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Webinar Details

What is the Evidence for Drug SBIRT in General Health Settings and What Does It Mean?

Start Date: July 01, 2015
End Date: July 01, 2015
Location:
Event Details:

What is the Evidence for Drug SBIRT in General Health Settings and What Does It Mean?
12:00 - 1:30 PM Eastern Time


Overview: The best evidence for the efficacy of any health care intervention comes from randomized controlled trials. SBIRT is designed as both a preventive intervention as well as a treatment (via referral). The best evidence for the efficacy of SBIRT is for hazardous alcohol use in primary care settings. This evidence has been used in support of SBIRT programs in many diverse settings, for patients with more severe conditions and for people who use other drugs. In this webinar we will review the evidence on SBIRT for other drugs, hazardous use of drugs and drug disorders in general health settings. The bulk of the evidence suggests lack of efficacy. Does this mean that drug use should not be identified in general health settings? If drug use is identified what should be done?

Learning objectives:

  1. Participants will be able to describe the randomized controlled trial evidence in the peer-reviewed literature that addresses whether or not drug SBIRT is efficacious in general health settings
  2. Participants will be able to discuss cautions in interpreting such trials
  3. Participants will be able to discuss the implications of the evidence on drug SBIRT for clinical practice and the implementation of SBIRT programs

Dr. Richard Saitz is a general internist and primary care physician, Chair and Professor of Community Health Sciences at Boston University (BU) School of Public Health, and Professor of Medicine at BU School of Medicine. He is a Fellow of the American College of Physicians and of the American Society of Addiction Medicine, and is certified by the American Boards of Internal Medicine and Addiction Medicine.

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The SAMHSA-HRSA Center for Integrated Health Solutions (CIHS) does not endorse or attest to the quality of the content. Questions regarding content, recordings, and additional information should be directed to the host organization and/or presenter.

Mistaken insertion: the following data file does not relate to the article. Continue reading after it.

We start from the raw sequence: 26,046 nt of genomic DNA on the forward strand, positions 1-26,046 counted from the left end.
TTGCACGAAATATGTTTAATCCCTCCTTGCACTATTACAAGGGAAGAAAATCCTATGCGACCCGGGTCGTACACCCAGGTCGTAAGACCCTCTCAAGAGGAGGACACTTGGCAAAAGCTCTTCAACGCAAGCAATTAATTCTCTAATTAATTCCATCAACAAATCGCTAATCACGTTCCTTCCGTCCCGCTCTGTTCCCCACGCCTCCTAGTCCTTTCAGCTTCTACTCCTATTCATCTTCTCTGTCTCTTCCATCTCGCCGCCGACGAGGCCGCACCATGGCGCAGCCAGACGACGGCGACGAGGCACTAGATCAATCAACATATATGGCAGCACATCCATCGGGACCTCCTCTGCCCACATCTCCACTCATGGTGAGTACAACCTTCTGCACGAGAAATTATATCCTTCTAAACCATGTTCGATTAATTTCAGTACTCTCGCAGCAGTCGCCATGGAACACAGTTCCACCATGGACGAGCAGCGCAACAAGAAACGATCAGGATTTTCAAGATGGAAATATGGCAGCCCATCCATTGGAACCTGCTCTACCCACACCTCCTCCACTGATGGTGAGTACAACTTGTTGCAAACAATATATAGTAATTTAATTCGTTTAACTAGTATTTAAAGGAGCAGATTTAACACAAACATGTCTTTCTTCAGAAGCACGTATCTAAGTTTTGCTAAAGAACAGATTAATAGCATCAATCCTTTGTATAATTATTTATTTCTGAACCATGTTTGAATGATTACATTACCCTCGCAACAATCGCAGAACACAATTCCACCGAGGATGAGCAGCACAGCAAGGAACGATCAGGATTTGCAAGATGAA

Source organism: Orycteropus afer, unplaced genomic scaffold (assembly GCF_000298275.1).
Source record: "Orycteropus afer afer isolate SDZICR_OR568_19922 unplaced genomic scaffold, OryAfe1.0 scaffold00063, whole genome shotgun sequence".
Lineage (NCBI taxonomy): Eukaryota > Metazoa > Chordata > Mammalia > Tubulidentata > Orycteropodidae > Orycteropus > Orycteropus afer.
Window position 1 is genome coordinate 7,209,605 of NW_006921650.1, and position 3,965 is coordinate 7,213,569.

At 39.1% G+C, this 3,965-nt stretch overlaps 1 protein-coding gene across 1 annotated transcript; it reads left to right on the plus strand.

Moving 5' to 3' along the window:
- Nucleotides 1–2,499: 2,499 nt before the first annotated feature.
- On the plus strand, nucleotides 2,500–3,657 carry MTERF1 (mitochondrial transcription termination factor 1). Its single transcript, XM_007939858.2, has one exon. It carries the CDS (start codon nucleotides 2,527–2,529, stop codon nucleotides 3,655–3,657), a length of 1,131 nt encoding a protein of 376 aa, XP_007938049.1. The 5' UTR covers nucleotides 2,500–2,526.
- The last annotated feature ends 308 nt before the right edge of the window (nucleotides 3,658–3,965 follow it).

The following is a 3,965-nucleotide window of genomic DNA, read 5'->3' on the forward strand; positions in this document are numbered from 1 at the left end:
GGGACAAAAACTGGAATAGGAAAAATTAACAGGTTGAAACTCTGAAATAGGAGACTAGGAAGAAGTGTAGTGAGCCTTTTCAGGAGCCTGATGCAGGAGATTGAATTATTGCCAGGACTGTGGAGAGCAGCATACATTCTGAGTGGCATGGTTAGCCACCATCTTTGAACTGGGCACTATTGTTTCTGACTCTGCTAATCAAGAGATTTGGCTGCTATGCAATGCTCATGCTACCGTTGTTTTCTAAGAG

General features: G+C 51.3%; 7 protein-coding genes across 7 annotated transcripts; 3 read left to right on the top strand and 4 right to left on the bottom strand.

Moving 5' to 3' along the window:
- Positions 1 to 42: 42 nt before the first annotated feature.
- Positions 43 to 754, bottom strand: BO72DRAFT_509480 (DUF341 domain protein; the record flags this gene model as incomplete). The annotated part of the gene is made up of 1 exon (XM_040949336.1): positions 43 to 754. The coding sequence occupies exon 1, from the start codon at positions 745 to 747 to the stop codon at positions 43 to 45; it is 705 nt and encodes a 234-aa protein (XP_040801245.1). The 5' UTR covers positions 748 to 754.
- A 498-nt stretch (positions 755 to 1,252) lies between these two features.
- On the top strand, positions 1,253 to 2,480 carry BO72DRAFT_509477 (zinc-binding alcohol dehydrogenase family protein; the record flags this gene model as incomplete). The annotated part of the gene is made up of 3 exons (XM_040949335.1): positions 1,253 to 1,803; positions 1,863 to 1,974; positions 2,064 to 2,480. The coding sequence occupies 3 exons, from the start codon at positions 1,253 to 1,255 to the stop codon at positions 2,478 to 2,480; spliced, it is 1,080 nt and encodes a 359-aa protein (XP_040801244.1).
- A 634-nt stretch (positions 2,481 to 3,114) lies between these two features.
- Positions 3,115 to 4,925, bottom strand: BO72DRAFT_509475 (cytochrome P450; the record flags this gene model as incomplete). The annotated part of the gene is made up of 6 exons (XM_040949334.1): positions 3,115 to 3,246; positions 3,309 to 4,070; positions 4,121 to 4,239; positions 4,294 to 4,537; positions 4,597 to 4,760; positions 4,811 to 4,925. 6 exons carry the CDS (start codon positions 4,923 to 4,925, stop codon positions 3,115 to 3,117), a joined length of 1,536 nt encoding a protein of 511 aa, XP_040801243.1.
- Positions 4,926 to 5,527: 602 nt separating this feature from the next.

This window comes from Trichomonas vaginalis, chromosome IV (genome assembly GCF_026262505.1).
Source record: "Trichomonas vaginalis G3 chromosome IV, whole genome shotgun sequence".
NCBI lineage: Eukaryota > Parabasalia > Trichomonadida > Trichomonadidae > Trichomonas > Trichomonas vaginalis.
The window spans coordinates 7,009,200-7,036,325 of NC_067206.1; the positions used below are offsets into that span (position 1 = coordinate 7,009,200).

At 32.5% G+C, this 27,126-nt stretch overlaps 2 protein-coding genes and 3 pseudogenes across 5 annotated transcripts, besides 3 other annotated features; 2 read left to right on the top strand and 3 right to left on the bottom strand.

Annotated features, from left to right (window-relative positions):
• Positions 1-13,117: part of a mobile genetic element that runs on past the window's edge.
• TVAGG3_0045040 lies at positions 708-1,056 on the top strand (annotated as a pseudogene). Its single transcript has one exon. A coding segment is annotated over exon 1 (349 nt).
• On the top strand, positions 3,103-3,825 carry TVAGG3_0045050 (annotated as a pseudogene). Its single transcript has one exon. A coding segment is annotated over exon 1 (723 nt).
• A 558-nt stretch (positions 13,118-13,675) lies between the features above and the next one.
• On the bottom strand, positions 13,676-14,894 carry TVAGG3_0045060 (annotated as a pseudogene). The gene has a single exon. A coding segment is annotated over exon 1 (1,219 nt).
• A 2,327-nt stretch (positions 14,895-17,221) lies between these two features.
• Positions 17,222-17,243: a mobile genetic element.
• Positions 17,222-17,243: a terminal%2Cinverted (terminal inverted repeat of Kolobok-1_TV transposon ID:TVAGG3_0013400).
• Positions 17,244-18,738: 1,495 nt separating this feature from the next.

Contact Email:
Description:
More Info Url:
Registration Url: http://ireta.org/improve-practice/addiction-professionals/webinars/?utm_source=iContact&utm_medium=email&utm_campaign=IRETA&utm_content=

Call Our Helpline: 202-268-7457

« Back to Calendar of Events

Webinar Details

What is the Evidence for Drug SBIRT in General Health Settings and What Does It Mean?

Start Date: July 01, 2015
End Date: July 01, 2015
Location:
Event Details:

What is the Evidence for Drug SBIRT in General Health Settings and What Does It Mean?
12:00 - 1:30 PM Eastern Time


Overview: The best evidence for the efficacy of any health care intervention comes from randomized controlled trials. SBIRT is designed as both a preventive intervention as well as a treatment (via referral). The best evidence for the efficacy of SBIRT is for hazardous alcohol use in primary care settings. This evidence has been used in support of SBIRT programs in many diverse settings, for patients with more severe conditions and for people who use other drugs. In this webinar we will review the evidence on SBIRT for other drugs, hazardous use of drugs and drug disorders in general health settings. The bulk of the evidence suggests lack of efficacy. Does this mean that drug use should not be identified in general health settings? If drug use is identified what should be done?

Learning objectives:

  1. Participants will be able to describe the randomized controlled trial evidence in the peer-reviewed literature that addresses whether or not drug SBIRT is efficacious in general health settings
  2. Participants will be able to discuss cautions in interpreting such trials
  3. Participants will be able to discuss the implications of the evidence on drug SBIRT for clinical practice and the implementation of SBIRT programs

Dr. Richard Saitz is a general internist and primary care physician, Chair and Professor of Community Health Sciences at Boston University (BU) School of Public Health, and Professor of Medicine at BU School of Medicine. He is a Fellow of the American College of Physicians and of the American Society of Addiction Medicine, and is certified by the American Boards of Internal Medicine and Addiction Medicine.

Register >>

The SAMHSA-HRSA Center for Integrated Health Solutions (CIHS) does not endorse or attest to the quality of the content. Questions regarding content, recordings, and additional information should be directed to the host organization and/or presenter.

Contact Email:
Description:
More Info Url:
Registration Url: http://ireta.org/improve-practice/addiction-professionals/webinars/?utm_source=iContact&utm_medium=email&utm_campaign=IRETA&utm_content=

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